Consistently in the news for comments made on and off the ice, Avery was an agitator hated by the opposition, but often admired by the cult-like fans of the team's he played for.
New York Rangers forward Sean Avery announced his retirement yesterday on Bravo network's "The Dish."
"I threw my skates in the Hudson," he said.
During his announcement, in typical Avery fashion, he reminded "Fashion Star" mentor Nicole Ritchie, another guest on the show, that the Hudson is a river in New York.
Once considered an integral piece of the New York Rangers rebuilding plan, Avery never got on the good side of Rangers Head Coach John Tortorella. He also struggled offensively, scoring just three goals in 76 games last year.
Playing in only 15 games this year, Avery appeared out of place on a faster, younger Rangers team. "I think we have better players than Sean Avery, plain and simple,” Tortorella told the media following one of his demotions to the team's AHL affiliate in Connecticut.
The change of scenery didn't help the 31-year-old. He played just seven games for the Whale and publicly wondered when he'd ever get another chance with the Rangers.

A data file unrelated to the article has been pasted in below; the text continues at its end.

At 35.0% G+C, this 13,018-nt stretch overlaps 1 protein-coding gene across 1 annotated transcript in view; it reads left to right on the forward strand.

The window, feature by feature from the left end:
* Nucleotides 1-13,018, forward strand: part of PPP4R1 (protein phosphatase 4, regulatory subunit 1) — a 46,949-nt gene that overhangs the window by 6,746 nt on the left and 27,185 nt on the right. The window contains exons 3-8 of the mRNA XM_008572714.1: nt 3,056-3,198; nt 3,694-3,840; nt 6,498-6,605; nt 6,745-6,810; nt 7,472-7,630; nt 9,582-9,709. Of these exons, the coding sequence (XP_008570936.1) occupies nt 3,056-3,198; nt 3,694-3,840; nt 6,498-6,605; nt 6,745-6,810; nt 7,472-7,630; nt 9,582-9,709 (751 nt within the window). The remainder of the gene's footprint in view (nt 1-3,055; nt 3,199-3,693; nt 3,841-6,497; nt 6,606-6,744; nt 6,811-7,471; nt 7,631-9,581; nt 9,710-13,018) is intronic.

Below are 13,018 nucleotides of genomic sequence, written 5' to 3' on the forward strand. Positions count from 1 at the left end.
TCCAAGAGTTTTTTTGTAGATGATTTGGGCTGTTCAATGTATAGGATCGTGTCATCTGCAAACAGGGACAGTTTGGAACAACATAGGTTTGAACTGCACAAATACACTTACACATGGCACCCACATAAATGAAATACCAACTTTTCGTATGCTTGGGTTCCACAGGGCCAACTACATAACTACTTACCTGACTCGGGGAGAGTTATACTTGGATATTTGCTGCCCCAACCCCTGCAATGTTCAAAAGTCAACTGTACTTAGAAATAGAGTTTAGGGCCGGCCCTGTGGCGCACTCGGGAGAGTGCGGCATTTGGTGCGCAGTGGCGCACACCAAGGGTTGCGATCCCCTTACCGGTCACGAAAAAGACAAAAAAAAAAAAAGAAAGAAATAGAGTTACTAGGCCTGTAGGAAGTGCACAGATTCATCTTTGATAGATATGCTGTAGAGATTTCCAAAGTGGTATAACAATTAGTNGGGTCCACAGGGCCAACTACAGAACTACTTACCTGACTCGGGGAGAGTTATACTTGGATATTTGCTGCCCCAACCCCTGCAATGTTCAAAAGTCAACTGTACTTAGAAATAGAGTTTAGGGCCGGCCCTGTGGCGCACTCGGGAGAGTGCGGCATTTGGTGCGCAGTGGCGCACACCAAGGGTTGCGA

Consistently in the news for comments made on and off the ice, Avery was an agitator hated by the opposition, but often admired by the cult-like fans of the team's he played for. Making stops in Los Angeles, Detroit and Dallas in addition to his two-stops with the Blueshirts, Avery showed flashes of brilliance, but may be remembered more for his antics and behavior that some felt hurt the locker rooms of the teams he played for. He led the NHL in penalty minutes in 2004 and 2006.
While with the Rangers, Avery made headlines outside the sport on numerous occasions. He expressed an interest in fashion and interned for Vogue during one off-season. He also worked for Men's Vogue helped a company launch a line during Fashion Week in 2009. He is an active advocate for Gay Marriage.